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Safe, Efficient, and Fair---A Top-Down Approach to Inter-Vehicle Communication

Author(s): Daniel Baselt.
Title: Safe, Efficient, and Fair---A Top-Down Approach to Inter-Vehicle Communication
Published: PhD thesis, Heinrich Heine University, Düsseldorf, Germany, Juli 2013
Keyword(s): Car-to-car communication, Inter-vehicle communication, Top-down, Protocol design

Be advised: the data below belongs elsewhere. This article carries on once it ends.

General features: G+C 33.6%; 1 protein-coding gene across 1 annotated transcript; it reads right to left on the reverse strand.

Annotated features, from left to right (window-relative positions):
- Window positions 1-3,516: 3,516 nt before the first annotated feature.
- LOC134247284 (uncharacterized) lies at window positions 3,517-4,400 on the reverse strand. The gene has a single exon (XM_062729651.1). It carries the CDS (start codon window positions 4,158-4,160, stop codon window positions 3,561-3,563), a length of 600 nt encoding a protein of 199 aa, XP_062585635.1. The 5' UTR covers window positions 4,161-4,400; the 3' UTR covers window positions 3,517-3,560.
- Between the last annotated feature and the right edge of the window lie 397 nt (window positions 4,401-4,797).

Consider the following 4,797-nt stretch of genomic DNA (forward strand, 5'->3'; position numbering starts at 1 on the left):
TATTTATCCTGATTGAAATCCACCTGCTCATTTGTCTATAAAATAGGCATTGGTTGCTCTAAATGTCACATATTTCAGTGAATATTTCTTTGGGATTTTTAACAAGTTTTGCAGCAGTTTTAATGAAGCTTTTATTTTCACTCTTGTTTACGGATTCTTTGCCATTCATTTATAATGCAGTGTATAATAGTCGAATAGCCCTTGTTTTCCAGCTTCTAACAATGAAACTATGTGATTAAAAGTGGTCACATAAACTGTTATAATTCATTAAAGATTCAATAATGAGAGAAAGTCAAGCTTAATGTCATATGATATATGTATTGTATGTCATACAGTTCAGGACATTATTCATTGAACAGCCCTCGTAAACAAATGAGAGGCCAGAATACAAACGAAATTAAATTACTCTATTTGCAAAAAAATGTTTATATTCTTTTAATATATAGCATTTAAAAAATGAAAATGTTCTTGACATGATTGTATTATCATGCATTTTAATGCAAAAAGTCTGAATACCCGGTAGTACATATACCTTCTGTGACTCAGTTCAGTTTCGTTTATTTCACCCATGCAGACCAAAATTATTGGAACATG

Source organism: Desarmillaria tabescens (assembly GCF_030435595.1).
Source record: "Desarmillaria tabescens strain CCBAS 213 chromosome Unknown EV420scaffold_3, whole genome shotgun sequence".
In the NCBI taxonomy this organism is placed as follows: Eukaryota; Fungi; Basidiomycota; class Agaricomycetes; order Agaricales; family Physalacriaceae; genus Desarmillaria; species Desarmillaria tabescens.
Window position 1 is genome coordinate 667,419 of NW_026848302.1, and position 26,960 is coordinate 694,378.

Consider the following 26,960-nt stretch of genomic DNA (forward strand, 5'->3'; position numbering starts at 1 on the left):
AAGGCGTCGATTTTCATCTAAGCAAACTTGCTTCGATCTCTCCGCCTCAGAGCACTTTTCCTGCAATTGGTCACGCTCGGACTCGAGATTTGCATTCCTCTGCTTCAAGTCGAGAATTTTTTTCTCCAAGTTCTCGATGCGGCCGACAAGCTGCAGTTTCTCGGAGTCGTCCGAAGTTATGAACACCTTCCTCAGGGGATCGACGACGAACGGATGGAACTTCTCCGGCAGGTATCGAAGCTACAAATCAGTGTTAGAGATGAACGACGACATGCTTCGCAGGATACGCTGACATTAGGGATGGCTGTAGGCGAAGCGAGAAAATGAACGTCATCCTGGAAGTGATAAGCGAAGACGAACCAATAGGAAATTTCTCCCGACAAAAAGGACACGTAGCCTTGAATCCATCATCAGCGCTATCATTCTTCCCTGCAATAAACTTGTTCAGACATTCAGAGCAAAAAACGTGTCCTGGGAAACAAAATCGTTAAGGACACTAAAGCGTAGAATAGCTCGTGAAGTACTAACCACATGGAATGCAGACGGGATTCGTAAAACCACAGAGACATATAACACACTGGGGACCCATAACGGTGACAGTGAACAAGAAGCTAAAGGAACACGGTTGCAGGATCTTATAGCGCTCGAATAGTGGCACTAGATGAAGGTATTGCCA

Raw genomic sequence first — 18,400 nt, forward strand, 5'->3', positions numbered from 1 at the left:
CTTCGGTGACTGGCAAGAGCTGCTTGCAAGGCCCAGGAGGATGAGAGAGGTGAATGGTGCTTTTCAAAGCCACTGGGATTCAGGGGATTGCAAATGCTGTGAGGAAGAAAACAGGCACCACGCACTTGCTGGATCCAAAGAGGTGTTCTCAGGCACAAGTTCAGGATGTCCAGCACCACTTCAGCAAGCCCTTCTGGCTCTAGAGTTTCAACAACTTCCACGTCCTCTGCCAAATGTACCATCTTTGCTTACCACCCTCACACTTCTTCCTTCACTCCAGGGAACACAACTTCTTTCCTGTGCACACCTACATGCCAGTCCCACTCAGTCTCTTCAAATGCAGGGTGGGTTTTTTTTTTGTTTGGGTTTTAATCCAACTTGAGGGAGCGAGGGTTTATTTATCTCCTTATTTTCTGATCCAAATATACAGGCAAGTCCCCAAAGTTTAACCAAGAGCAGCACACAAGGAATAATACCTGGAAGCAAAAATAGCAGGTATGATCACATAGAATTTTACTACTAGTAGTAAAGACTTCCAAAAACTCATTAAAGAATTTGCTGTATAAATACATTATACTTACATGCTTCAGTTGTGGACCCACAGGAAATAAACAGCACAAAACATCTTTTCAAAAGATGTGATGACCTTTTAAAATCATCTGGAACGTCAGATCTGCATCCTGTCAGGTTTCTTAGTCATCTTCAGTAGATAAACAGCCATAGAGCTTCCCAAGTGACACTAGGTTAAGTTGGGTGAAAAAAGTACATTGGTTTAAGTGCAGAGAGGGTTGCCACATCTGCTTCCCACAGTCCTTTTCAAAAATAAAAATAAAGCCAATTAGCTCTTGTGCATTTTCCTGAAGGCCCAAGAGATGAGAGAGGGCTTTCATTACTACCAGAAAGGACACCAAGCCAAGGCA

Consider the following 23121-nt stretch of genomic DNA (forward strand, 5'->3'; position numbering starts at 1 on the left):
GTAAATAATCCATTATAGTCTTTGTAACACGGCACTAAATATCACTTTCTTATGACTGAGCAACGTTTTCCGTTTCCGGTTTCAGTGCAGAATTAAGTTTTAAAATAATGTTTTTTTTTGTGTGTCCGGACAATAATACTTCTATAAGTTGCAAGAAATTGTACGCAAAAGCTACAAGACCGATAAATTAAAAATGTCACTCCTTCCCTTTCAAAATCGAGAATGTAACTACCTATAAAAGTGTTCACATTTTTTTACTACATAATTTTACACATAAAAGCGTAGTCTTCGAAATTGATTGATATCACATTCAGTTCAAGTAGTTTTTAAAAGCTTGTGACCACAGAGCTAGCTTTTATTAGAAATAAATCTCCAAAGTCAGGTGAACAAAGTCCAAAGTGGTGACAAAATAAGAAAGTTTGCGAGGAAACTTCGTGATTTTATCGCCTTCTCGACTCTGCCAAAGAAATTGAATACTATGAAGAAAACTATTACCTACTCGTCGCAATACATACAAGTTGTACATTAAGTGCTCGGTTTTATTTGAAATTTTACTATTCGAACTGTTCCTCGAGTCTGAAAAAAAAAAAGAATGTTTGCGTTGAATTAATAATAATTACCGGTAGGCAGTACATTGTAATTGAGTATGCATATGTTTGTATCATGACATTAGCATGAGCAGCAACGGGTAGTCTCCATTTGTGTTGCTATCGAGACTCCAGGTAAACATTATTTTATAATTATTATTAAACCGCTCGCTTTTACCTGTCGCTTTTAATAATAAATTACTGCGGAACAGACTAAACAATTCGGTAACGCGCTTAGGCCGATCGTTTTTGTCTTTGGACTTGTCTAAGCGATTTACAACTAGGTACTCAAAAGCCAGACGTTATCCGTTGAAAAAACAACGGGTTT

Abstract: Since the development of the first automobiles, individual traffic changed in many respects while the main objectives of transportation---safety and efficiency---have stayed the same. Perhaps the most obvious change is that traffic got denser. To support drivers coping with more and more cars that occupy the roads, car manufacturers developed aids of various kinds that assist driving according to those objectives.The assistants deployed today rely on information made available by a vehicle's on-board sensors and the decisions based on that data are made isolated from other cars. Cooperative decisions of vehicles are enabled by the active exchange of information using inter-vehicle communication. For example, drivers can coordinate with each other about route selections or can warn about hazards like the rear end of a traffic jam in time.The availability of low-cost wireless technology in recent years again inspired the network research community to develop novel protocols and algorithms for inter-vehicle communication. These were then used to build applications supporting the transportation objectives. The developed protocols are based on available or slightly modified standards; their suitability to the applications is limited by the technologies' constraints. Currently, car-to-car networks are designed as general-purpose networks, although the objectives for employing communication for exchanging car information are clear and very specific: optimize traffic safety and efficiency. In addition, the understanding of the application domain was not in focus in the depth that it deserves. With the knowledge available at the time work on this thesis was commenced, it was not possible to measure how well a protocol performs in view of the above objectives.There was in fact no information at all on how to relate available information in vehicles, how such information is exchanged, and the application objectives; the potential that inter-vehicle communication bears was unknown. But without a solid understanding of how these aspects interrelate, a protocol developer cannot be sure that what is pursued is the best---or even just a reasonably good---way of supporting road traffic by means of communication.This thesis proposes to complement the existing research on inter-vehicle communication with a top-down approach. Instead of starting out with a given technology and then developing protocols bottom-up, this approach begins with a formal discussion of what does not change: the objectives of traffic. For these, an optimal behavior of cars and, with this, information demands are deduced that good protocols have to satisfy. Thereafter, according protocols are developed, followed by a suitable communication technology. Because this is an enormous task, a roadmap is presented that describes how to properly divide it. In this thesis, the approach is applied to two basic road topologies up to the point a protocol is obtained.Followed by a comprehensive discussion of related work in the different areas of research that affect the top-down approach, the first steps of the road map are applied to a simplistic scenario. The influence of available information on the vehicles' behavior is considered. Different schemes for information exchange are analyzed including beaconing, a periodic information exchange. It turns out that a car's optimal behavior with beaconing is to drive with alternating periods of acceleration and deceleration which converge to a steady state.The scenario is extended to multiple cars and analyzed for the optimal sending times of information for a cruise control application. This provides us with detailed knowledge about how beaconing should work in a reliable communication environment. The discussion continues with considering the effects of packet losses and it is found that not only the direct follower of a sending car leaves its steady state, but a chain reaction affects numerous upstream cars. To withstand this effect, and in particular to cope with consecutive losses, the steady state distances are enlarged by multiples with beaconing. The then proposed algorithm Carrot is able to detect losses implicitly without a need for acknowledgments and to react via a fast repetition of the missing beacon. Analytical and simulative evaluations show that Carrot is able to repeat beacons in fractions of a beaconing interval, so that the steady state distances can be chosen very close to the minimum.Communication enables cars to cooperate and thereby allows for a third objective besides safety and efficiency that is not yet in focus of research for inter-vehicle communication: fairness. Towards this, this thesis contributes the definition of a fairness criterion for cooperation. This criterion is applied to the ordering of cars at a merging of two lanes. An analysis of the zipper merge, the only relevant merging scheme for today's cars if no lane is given the right of way, clearly shows an inherent unfairness. A coordination scheme is proposed that creates an optimal fair merge order. The scheme is adapted for distributed decisions with local knowledge and communication using a beacon-based approach. Evaluations which also accounts for unreliable wireless communication describe the influence of the ratio of participants on merging order fairness. The results show that the algorithm yields very good fairness even if only a small percentage of about 1% of the cars follows the algorithm's guidance.
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